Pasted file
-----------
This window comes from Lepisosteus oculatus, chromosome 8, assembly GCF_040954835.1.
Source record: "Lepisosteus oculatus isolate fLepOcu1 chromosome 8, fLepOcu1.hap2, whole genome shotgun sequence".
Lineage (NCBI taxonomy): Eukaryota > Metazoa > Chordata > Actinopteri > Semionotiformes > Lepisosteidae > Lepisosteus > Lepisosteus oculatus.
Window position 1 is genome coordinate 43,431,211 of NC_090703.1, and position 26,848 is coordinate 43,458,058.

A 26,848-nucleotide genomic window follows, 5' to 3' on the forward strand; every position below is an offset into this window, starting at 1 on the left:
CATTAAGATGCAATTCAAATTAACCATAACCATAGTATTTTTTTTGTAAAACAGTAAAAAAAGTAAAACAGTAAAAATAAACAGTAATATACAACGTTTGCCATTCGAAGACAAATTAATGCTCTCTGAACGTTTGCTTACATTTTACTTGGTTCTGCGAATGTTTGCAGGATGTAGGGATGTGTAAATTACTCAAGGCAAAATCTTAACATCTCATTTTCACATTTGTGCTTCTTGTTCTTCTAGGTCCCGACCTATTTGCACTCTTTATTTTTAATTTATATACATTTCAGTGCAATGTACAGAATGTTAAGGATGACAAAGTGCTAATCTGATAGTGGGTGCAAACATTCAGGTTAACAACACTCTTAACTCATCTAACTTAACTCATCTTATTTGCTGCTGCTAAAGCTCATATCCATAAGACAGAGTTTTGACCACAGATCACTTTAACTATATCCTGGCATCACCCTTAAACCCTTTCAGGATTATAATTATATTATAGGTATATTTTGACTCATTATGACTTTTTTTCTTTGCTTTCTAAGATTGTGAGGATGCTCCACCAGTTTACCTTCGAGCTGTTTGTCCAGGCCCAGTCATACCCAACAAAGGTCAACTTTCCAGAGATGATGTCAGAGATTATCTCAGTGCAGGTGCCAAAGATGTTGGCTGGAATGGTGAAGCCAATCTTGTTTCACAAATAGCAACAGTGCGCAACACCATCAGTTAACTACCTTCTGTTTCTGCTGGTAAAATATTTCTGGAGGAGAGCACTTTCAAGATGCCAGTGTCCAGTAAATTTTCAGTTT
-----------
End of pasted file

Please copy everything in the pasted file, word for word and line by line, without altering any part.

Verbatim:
This window comes from Lepisosteus oculatus, chromosome 8, assembly GCF_040954835.1.
Source record: "Lepisosteus oculatus isolate fLepOcu1 chromosome 8, fLepOcu1.hap2, whole genome shotgun sequence".
Lineage (NCBI taxonomy): Eukaryota > Metazoa > Chordata > Actinopteri > Semionotiformes > Lepisosteidae > Lepisosteus > Lepisosteus oculatus.
Window position 1 is genome coordinate 43,431,211 of NC_090703.1, and position 26,848 is coordinate 43,458,058.

A 26,848-nucleotide genomic window follows, 5' to 3' on the forward strand; every position below is an offset into this window, starting at 1 on the left:
CATTAAGATGCAATTCAAATTAACCATAACCATAGTATTTTTTTTGTAAAACAGTAAAAAAAGTAAAACAGTAAAAATAAACAGTAATATACAACGTTTGCCATTCGAAGACAAATTAATGCTCTCTGAACGTTTGCTTACATTTTACTTGGTTCTGCGAATGTTTGCAGGATGTAGGGATGTGTAAATTACTCAAGGCAAAATCTTAACATCTCATTTTCACATTTGTGCTTCTTGTTCTTCTAGGTCCCGACCTATTTGCACTCTTTATTTTTAATTTATATACATTTCAGTGCAATGTACAGAATGTTAAGGATGACAAAGTGCTAATCTGATAGTGGGTGCAAACATTCAGGTTAACAACACTCTTAACTCATCTAACTTAACTCATCTTATTTGCTGCTGCTAAAGCTCATATCCATAAGACAGAGTTTTGACCACAGATCACTTTAACTATATCCTGGCATCACCCTTAAACCCTTTCAGGATTATAATTATATTATAGGTATATTTTGACTCATTATGACTTTTTTTCTTTGCTTTCTAAGATTGTGAGGATGCTCCACCAGTTTACCTTCGAGCTGTTTGTCCAGGCCCAGTCATACCCAACAAAGGTCAACTTTCCAGAGATGATGTCAGAGATTATCTCAGTGCAGGTGCCAAAGATGTTGGCTGGAATGGTGAAGCCAATCTTGTTTCACAAATAGCAACAGTGCGCAACACCATCAGTTAACTACCTTCTGTTTCTGCTGGTAAAATATTTCTGGAGGAGAGCACTTTCAAGATGCCAGTGTCCAGTAAATTTTCAGTTT